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The best ways to eat your greens

Sarah Wilson is a NYT best-selling author, tv host and blogger whose journalism career has spanned 20 years across TV, radio, magazines, newspapers and online.

We all know that eating a wide variety of vegetables is vital for good health, but did you know that filling up on such dense nutrition helps you stave off cravings and make better food choices? Did you know that you should always eat your vegetables along with fat? You may be missing out on vital nutrition if you don't.

mother and daughter in the kitchen with vegetables

Photo credit: Thinkstock Images/Stockbyte/Getty Images

Many of the important vitamins in vegetables (A, E, K and D) are fat-soluble only. So add some avocado to your salads and olive oil or butter to your veggies just like your grandmother used to. You're not absorbing the maximum nutrients if you don't.

Here are some clever ways to sneak more veggies into your family meals.

Add a large handful of spinach
to berry smoothies

The berries will mask the color and flavor of the spinach.

Make a batch of green guacamole

Serve it with tacos or chicken. Use 1 avocado, a good squeeze of lemon and 1/2 of a finely diced tomato. Season with salt and pepper. Add some toasted tortillas to serve.

Camouflage with purees

Puree peas, pumpkin and carrot until they're smooth and fold the puree through mashed potatoes for a lighter version of a household favorite.

Add bulk with broccoli

Add chopped broccoli florets (lightly steamed) to the base of bacon-and-egg cupcakes for some texture and green goodness.

Try coco-nutty cabbage

Wilt green cabbage down in a pan with coconut oil. Stir through 1/4 cup of desiccated coconut until it's lightly toasted. The sweetness and crunchy texture will mask the cabbage flavor.

Layer spinach in lasagna

Wilt down 3 cups of spinach in butter or coconut oil and layer the spinach between sheets of pasta in a lasagna.

Make bacon Brussels sprouts

Roast 1 rasher of bacon, chopped, in a pan with 1 cup of Brussels sprouts, cut into quarters, or 1 cup of cabbage, cut into 3-centimeter-thick wedges. Cook them in the oven at 400 degrees F for 30 minutes, stirring a few times. Serve with a splash of apple cider vinegar.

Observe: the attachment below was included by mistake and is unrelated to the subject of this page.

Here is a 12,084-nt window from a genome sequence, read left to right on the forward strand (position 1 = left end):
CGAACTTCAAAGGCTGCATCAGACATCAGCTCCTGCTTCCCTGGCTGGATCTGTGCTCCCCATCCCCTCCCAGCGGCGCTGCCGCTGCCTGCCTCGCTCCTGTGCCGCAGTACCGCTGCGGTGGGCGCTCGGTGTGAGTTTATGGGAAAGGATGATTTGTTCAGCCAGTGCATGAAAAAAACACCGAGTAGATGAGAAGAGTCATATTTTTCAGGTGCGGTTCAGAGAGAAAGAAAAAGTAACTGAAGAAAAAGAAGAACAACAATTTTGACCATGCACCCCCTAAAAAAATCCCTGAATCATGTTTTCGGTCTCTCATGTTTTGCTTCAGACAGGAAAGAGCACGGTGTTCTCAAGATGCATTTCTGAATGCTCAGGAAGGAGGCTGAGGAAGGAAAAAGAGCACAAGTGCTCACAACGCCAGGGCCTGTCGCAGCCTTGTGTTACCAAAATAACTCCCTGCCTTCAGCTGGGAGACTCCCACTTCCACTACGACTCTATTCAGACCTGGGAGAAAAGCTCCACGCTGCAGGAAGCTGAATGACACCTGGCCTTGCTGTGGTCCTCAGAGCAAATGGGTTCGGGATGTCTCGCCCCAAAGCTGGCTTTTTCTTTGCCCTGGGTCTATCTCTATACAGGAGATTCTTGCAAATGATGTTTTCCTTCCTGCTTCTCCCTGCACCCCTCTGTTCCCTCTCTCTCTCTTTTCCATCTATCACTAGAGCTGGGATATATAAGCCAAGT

Make a large batch of pesto and freeze it in smaller servings

This is a great time-saver and an easy way to inject healthy flavor into any meal. Simply make your pesto of choice and freeze it in ice trays. Pop out a few cubes and stir through pasta or quinoa.

Make green spaghetti

Use a regular peeler or a fancy ribboning tool to peel zucchinis to resemble spaghetti. Stir through a low-sugar pasta sauce or pesto with a dollop of ricotta cheese on top.

Mum's the word: Let the cat out of the bag!

Once your kids have tried a recipe with hidden veggies a few times, let them know! Explain that the reason it tastes so good is that the carrots made it sweet or the beetroot added color.

Bonus! The best way to cook greens

Steaming is my preferred method. Always serve steamed veggies with some olive, coconut or macadamia oil or a generous knob of butter. A double steamer works best. Otherwise, use a bamboo steamer atop a saucepan or a mesh steamer placed in a saucepan. Layer the vegetables, placing the longest-to-cook (and the ones with the longest stalks) at the bottom first, then adding those that only need a quick heat-through (mainly leaf vegetables) on top. Any vegetables that need to be boiled (such as frozen peas) can be done underneath (in the saucepan of water) at the same time.

For more tips and recipes from Sarah Wilson, check out I Quit Sugar.

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